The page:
I have boiled my bunya nuts and got them out of the husk. The first few were pale and creamy, then they started to be discoloured, with brown and reddy tinges. These nuts appears ok, not mouldy or shrunken, but are they safe to eat?

Patricia Gardner said...

Hi Nat.
They should be fine. The discoloration probably comes from the husk as they are boiling.
However, it is definitely the case that the fresher the nuts are when you cook them the nicer they are. I'm not sure, but this they would also be less likely to be discoloured.

alemão bertini said...

I live in the southest part of brazil and we have another kind of auracarea pine tree, that grow seeds very similar to bunya nuts called "pinhão". Most people prepare them in two ways: toasting them in a hot saucepan and breaking their shells when they're dark but not burned with a wooden hammer. Or boiling them for about 40 minutes in a pressure pan. In this last method, after letting them cool, we bite the shell in thickest part of the seed (the big round part),so that the flesh of the seed will pressure the other tip from inside and break it. After you've done this, you can eat it plain, dip it in salt or sauce or use it to make very tasty salads or a good risoto.

Patricia Gardner said...

That's really interesting, Alemão. Thank you for the information and the cooking tips.
The bunya nut "shells" must be tougher than those of the pinhão. I have never tried to squeeze out the flesh by biting the nut, but I don't think it would be possible.
Readers might be interested to look up pinhão on the internet, for more information on this interesting Gondwanan relative of our own bunya nut.

Grahame said...

I am growing two Bunya Nut trees in the South West of Western Australia in Augusta , both trees are growing fast and have put on a half metre in 12 months , I was very impressed with this site to learn how to treat the nuts.

Grahame - Augusta

Pat said...

Thanks for the information It has been great to read.
I have a question about the best way to store the nut.
Can they be stored dry or should it be in a refrigerated state?

Is it best to peel them completely or cook, peel and freeze?

I made pesto with some nuts this afternoon without cooking the nut and it tasted great!! I hadn't read the recipe correctly!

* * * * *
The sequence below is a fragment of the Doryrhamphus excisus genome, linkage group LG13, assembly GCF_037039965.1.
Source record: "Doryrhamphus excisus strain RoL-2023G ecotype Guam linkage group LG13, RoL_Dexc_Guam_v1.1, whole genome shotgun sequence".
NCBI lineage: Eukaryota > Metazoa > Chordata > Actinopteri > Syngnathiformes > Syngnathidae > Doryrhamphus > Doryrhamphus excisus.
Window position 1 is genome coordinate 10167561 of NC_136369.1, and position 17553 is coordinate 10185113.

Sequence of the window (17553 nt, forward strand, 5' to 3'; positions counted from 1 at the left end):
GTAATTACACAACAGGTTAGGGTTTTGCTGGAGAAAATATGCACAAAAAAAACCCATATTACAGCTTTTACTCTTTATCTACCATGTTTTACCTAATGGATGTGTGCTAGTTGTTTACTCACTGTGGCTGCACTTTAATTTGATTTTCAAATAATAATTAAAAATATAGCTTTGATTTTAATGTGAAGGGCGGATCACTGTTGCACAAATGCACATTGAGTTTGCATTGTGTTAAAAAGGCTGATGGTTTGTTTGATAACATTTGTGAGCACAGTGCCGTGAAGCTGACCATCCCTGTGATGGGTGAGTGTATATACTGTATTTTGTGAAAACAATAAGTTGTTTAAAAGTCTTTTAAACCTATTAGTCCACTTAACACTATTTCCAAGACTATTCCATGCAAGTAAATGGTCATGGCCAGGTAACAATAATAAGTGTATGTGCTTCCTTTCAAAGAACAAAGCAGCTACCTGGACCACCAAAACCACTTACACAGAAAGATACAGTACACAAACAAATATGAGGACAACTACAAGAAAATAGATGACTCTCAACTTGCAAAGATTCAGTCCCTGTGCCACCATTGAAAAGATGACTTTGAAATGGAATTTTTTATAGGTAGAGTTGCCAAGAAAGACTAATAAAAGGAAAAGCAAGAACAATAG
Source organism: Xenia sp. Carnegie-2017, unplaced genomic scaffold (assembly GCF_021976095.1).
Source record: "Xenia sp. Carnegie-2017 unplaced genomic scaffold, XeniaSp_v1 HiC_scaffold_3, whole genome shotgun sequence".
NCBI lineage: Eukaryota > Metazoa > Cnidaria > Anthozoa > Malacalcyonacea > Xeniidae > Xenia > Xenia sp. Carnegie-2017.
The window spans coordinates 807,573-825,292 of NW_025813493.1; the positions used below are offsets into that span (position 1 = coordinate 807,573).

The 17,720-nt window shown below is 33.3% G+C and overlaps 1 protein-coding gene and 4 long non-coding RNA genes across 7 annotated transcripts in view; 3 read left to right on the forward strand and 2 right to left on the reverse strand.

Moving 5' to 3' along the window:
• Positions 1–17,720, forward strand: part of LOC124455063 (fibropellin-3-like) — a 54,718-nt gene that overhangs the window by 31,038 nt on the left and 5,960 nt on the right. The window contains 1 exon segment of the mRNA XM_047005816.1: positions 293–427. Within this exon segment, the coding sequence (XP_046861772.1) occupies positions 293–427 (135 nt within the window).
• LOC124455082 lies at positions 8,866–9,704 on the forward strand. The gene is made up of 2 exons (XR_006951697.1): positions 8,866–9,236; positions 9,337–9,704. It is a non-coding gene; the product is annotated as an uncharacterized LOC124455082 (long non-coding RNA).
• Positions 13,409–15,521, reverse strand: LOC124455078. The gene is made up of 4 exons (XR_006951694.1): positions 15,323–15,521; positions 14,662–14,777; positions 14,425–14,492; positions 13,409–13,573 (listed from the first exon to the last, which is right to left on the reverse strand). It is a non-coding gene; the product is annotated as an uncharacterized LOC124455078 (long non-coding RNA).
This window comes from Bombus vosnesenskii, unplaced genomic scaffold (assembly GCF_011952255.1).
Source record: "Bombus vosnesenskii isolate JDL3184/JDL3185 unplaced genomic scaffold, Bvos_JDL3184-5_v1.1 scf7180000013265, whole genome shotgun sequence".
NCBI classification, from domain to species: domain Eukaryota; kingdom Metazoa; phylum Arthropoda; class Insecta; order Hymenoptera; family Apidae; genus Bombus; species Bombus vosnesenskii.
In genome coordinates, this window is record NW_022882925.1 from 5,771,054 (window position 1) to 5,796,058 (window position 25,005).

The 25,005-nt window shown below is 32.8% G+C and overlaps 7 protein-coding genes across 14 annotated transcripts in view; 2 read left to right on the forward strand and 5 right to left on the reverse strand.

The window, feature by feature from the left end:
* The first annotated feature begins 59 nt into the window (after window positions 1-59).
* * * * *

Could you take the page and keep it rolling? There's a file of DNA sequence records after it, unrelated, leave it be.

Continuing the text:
Now I plan to try a pesto with cooked nuts and see if there is a difference.
I used parsley not basil as the basil season is finished here in Castlemaine Victoria

Patricia Gardner said...

Hello Pat.
Thanks for your comment, Pat
I have no experience with freezing them so can't comment on that, but perhaps some other readers can?
Thanks for the interesting tip about using raw nuts.
I have always assumed that refrigeration would be necessary, just to stop the unshelled seeds from germinating. For storage after cooking I refrigerate them in a sealed container because we usually eat them whole and they are prone to drying out. However dry storage might be fine if flour or pesto is what you are storing them for. It just needs someone to give it a go, and then let us know.

it said...

hi all, i got about 20 huge nuts from the Fitzroy gardens in melbourne a few months back. I have left them to dry(and with lack of time to open them) and just cracked one open and toasted and eaten it...sooo delicious and sweet. Is it ok to leave them for so long?? I do hope so!!

Patricia Gardner said...

I see no reason why it wouldn't be OK to keep them. If they taste good, they probably are good.
There is a story that Aborigines used to bury them in damp soil and eat them after they went mouldy.
I rather doubt that the story is true. (I wouldn't trust mould, myself, as some mould species are very toxic.) Buried seeds are more likely to germinate and grow into healthy little trees, than to go mouldy.
Perhaps what really happened is that Aborigines ate them at the newly-sprouted stage, when I suppose they would have been as sweet and nutritious as bean sprouts. Perhaps the "mouldy" story is one of those things that used to be said by people who were so convinced of their own superiority to Aborigines that they would always jump to conclusions about what they were doing,and find a reason to criticise without bothering to check their facts.

Anonymous said...